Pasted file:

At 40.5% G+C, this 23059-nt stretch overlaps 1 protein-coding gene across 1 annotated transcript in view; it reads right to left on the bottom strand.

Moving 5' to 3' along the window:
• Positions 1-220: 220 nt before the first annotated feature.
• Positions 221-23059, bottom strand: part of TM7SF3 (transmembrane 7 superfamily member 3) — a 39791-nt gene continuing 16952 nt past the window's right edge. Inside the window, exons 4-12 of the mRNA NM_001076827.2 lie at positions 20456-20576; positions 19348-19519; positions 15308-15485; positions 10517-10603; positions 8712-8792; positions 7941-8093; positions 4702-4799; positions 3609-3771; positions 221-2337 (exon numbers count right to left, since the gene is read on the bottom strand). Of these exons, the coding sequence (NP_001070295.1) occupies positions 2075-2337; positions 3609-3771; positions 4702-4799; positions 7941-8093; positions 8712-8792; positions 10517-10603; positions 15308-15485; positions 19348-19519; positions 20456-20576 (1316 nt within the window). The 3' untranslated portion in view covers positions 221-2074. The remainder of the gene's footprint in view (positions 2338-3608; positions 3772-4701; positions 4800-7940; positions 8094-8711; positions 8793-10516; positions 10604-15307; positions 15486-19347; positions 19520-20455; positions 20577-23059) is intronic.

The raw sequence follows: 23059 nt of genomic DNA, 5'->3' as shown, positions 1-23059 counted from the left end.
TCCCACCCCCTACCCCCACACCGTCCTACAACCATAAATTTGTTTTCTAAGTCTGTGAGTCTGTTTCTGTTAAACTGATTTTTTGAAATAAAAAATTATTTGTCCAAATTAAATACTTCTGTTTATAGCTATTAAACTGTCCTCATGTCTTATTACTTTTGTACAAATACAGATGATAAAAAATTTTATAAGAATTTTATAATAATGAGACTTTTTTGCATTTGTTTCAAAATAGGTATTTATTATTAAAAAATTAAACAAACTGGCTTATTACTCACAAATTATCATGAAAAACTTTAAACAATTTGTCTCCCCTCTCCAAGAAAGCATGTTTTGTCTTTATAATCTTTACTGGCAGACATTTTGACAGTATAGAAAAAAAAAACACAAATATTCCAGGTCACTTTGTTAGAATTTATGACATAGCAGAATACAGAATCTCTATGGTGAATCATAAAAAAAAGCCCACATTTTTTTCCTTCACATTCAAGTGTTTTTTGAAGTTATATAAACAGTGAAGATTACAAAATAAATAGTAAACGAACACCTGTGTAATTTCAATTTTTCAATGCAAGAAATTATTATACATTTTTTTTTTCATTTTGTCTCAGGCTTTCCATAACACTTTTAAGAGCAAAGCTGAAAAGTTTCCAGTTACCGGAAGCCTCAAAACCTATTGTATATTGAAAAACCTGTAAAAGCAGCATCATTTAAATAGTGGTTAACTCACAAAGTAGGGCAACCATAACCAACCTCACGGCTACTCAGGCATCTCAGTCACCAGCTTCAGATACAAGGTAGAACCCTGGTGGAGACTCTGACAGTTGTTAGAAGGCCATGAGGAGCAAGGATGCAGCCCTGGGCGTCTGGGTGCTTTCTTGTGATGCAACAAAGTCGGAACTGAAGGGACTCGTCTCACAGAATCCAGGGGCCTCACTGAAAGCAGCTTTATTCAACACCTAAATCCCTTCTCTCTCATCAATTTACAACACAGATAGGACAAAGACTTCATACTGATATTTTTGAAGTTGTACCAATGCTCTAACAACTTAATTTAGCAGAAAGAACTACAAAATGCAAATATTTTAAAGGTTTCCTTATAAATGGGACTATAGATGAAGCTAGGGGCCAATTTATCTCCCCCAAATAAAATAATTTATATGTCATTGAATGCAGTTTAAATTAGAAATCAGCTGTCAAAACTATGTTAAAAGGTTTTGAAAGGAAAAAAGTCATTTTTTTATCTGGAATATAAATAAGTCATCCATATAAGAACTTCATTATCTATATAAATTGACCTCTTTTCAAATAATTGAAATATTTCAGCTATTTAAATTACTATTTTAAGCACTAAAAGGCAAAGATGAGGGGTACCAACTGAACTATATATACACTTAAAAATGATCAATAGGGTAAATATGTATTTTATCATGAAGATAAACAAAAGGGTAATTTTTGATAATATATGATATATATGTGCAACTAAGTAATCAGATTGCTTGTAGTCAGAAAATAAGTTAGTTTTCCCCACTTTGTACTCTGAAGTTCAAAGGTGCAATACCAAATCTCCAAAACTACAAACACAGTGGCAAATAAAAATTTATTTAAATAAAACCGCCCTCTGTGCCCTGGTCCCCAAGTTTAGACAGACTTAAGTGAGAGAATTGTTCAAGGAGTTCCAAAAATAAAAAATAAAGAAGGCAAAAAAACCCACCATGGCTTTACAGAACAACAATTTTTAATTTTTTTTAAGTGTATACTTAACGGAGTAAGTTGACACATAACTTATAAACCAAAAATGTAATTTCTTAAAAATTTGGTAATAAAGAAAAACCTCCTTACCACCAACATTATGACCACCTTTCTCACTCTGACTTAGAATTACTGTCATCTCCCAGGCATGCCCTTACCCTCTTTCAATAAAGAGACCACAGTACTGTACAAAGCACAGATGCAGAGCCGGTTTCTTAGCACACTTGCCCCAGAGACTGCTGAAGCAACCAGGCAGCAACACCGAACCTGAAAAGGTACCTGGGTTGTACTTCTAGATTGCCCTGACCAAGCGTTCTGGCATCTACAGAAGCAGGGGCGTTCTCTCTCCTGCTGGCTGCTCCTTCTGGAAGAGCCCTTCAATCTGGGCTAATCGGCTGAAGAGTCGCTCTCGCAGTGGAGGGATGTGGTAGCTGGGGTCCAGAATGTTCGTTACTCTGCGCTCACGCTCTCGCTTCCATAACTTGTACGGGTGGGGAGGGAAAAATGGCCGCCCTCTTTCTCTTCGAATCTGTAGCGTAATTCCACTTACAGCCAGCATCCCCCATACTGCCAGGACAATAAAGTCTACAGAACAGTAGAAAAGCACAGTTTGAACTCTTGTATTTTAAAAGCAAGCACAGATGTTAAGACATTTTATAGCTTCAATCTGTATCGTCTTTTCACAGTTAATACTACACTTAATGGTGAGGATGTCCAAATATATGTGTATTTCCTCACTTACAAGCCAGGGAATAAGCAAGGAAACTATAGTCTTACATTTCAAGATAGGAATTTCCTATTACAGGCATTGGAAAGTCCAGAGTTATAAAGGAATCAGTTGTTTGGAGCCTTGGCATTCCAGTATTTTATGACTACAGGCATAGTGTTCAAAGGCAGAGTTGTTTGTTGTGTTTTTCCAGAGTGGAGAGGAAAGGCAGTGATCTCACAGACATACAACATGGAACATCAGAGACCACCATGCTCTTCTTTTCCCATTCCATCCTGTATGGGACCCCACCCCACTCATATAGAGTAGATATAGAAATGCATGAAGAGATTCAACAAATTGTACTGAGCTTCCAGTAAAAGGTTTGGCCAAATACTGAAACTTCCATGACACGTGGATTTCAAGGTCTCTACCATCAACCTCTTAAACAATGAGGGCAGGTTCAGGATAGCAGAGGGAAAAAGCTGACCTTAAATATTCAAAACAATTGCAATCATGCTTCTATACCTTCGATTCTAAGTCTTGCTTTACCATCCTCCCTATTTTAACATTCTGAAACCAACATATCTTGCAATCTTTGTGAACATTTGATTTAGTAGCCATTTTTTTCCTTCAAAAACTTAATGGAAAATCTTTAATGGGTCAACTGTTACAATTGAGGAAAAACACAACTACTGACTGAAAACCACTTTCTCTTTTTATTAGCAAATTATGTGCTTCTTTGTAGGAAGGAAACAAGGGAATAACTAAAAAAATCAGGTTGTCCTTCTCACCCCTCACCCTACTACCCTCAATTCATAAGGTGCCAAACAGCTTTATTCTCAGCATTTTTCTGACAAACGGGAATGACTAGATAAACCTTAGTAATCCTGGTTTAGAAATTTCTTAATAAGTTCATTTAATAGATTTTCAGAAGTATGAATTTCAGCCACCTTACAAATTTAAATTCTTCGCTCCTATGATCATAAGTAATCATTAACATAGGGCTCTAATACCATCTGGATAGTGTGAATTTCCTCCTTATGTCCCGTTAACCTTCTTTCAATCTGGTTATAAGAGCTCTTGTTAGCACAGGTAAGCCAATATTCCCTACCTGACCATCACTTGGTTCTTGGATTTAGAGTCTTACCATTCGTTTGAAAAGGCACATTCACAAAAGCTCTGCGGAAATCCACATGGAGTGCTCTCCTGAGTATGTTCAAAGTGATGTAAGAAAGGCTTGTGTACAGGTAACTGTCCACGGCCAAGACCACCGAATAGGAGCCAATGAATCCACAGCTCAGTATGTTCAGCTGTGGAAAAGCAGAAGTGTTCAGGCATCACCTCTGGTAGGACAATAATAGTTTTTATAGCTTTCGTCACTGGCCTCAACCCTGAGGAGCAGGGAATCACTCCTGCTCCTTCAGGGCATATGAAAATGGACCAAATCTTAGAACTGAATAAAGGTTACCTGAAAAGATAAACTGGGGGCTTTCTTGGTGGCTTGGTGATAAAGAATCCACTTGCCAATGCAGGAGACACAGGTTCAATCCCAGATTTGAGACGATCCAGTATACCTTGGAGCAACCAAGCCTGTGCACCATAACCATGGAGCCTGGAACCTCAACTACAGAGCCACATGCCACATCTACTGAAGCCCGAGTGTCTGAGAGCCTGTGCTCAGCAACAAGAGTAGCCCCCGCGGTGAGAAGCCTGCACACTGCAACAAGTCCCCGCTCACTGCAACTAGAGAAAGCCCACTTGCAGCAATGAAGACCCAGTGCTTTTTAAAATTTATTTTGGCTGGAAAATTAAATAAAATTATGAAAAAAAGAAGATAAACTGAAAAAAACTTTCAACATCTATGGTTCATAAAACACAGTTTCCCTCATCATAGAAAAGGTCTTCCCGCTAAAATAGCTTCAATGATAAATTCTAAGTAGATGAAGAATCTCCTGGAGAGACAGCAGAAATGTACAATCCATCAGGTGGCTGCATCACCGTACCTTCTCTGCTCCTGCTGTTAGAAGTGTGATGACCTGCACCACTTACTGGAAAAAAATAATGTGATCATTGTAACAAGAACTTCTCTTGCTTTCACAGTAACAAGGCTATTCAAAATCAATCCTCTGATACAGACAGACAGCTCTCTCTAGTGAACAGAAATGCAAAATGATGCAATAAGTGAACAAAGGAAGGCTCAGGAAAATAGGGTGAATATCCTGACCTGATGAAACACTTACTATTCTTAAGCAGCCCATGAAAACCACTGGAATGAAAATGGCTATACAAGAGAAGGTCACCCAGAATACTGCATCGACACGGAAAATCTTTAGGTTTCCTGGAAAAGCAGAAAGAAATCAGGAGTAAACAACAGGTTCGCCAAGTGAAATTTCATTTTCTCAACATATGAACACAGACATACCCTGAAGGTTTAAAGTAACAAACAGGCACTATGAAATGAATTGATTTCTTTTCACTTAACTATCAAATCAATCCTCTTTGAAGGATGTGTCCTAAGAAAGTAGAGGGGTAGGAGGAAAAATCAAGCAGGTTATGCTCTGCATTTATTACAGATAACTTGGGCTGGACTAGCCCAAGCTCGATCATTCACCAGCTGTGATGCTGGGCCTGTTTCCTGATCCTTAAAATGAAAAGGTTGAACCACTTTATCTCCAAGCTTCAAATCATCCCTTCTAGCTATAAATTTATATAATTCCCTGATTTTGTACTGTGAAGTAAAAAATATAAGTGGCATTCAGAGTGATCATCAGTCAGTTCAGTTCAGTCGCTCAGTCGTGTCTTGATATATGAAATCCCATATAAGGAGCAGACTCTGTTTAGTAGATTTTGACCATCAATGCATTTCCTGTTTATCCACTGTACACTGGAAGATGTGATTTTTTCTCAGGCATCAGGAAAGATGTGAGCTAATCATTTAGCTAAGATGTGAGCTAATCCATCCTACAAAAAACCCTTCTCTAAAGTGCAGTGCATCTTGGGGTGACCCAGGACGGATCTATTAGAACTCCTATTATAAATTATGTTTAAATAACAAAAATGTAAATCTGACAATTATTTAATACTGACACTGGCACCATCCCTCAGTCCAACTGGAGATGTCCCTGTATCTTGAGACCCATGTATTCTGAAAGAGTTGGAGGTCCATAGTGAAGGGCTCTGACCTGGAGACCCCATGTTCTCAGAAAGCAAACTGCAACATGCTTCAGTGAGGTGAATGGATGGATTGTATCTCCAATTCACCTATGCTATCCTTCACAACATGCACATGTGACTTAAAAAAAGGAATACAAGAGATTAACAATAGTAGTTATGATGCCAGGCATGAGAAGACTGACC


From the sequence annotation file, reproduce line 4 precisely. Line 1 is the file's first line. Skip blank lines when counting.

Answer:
• Positions 221-23059, bottom strand: part of TM7SF3 (transmembrane 7 superfamily member 3) — a 39791-nt gene continuing 16952 nt past the window's right edge. Inside the window, exons 4-12 of the mRNA NM_001076827.2 lie at positions 20456-20576; positions 19348-19519; positions 15308-15485; positions 10517-10603; positions 8712-8792; positions 7941-8093; positions 4702-4799; positions 3609-3771; positions 221-2337 (exon numbers count right to left, since the gene is read on the bottom strand). Of these exons, the coding sequence (NP_001070295.1) occupies positions 2075-2337; positions 3609-3771; positions 4702-4799; positions 7941-8093; positions 8712-8792; positions 10517-10603; positions 15308-15485; positions 19348-19519; positions 20456-20576 (1316 nt within the window). The 3' untranslated portion in view covers positions 221-2074. The remainder of the gene's footprint in view (positions 2338-3608; positions 3772-4701; positions 4800-7940; positions 8094-8711; positions 8793-10516; positions 10604-15307; positions 15486-19347; positions 19520-20455; positions 20577-23059) is intronic.